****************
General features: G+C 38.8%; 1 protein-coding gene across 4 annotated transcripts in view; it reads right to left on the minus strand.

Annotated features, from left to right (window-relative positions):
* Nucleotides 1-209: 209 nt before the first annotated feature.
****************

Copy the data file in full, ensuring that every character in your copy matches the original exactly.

General features: G+C 38.8%; 1 protein-coding gene across 4 annotated transcripts in view; it reads right to left on the minus strand.

Annotated features, from left to right (window-relative positions):
* Nucleotides 1-209: 209 nt before the first annotated feature.